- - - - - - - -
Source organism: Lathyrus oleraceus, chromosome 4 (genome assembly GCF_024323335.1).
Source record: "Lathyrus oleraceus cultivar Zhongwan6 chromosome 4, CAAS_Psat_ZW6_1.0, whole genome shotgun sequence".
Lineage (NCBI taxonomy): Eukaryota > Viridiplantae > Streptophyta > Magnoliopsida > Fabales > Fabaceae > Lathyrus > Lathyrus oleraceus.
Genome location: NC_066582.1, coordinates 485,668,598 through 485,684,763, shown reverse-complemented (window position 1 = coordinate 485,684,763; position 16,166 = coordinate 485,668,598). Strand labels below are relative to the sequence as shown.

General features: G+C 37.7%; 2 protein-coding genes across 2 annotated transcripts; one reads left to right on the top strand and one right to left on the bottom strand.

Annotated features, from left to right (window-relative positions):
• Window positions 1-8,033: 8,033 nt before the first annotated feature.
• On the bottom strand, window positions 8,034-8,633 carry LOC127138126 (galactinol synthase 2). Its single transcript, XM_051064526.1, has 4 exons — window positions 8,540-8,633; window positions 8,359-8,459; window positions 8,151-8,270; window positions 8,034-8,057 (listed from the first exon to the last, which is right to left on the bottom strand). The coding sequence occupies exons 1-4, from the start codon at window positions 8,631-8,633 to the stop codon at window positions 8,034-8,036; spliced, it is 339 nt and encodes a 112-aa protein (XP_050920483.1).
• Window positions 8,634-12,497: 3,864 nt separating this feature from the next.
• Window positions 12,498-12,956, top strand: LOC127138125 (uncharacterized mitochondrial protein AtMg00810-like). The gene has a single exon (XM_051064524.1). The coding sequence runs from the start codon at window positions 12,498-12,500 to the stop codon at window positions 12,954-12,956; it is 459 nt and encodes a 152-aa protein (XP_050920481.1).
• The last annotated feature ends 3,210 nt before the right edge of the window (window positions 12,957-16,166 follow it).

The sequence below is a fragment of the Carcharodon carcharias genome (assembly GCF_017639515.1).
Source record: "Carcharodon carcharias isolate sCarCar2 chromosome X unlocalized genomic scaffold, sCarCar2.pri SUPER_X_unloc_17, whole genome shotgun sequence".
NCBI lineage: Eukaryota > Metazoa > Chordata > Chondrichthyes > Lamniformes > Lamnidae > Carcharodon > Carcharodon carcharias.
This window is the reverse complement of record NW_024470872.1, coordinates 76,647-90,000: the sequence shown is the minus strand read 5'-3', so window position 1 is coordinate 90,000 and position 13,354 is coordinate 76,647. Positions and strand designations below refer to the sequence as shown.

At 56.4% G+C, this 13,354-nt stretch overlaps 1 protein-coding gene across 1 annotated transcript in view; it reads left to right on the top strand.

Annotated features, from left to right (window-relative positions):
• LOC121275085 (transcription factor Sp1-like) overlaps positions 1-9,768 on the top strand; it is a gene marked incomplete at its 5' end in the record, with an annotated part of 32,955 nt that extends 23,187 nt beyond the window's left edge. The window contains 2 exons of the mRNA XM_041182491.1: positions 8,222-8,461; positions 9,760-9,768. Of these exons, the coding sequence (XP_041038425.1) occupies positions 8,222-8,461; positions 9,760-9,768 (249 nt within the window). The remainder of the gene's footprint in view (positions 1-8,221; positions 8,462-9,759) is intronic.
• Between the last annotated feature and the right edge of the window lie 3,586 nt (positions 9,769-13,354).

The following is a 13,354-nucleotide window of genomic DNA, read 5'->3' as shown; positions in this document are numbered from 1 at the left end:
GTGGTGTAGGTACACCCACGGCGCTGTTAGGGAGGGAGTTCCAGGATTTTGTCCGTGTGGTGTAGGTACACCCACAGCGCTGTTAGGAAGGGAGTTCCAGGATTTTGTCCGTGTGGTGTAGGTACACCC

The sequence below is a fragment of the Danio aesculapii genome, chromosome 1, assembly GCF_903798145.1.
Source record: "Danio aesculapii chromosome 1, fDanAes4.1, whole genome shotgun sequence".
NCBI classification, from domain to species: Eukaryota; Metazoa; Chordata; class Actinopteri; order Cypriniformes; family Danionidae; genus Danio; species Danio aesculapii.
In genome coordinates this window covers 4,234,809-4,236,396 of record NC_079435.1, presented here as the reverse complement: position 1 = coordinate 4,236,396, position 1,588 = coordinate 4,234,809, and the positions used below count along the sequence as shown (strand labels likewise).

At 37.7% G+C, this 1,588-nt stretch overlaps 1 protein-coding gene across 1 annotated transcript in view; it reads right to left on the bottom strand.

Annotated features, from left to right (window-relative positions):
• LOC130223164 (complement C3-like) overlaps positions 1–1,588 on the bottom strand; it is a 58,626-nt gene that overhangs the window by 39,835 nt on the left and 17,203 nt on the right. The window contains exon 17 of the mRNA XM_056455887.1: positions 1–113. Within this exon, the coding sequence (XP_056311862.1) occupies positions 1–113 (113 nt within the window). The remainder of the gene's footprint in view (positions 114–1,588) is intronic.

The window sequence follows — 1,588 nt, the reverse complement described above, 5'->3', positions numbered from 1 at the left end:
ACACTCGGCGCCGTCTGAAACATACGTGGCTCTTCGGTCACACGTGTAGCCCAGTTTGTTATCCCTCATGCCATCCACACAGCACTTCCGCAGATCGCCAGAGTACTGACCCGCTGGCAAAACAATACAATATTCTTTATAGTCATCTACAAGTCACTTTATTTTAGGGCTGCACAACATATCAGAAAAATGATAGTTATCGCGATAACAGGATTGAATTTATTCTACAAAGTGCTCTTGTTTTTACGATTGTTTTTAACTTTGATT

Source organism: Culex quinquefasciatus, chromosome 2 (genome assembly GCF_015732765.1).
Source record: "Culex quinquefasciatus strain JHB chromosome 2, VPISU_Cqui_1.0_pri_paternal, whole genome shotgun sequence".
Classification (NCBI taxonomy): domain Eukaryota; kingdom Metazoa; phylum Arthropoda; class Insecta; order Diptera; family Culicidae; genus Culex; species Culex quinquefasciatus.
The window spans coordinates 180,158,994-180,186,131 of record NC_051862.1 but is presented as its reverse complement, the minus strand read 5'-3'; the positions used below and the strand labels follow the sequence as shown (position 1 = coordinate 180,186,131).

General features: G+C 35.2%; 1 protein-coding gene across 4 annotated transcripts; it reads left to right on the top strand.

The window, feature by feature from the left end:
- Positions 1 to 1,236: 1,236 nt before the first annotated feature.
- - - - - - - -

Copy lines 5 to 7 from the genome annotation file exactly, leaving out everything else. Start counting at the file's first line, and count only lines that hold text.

General features: G+C 37.7%; 2 protein-coding genes across 2 annotated transcripts; one reads left to right on the top strand and one right to left on the bottom strand.

Annotated features, from left to right (window-relative positions):
• Window positions 1-8,033: 8,033 nt before the first annotated feature.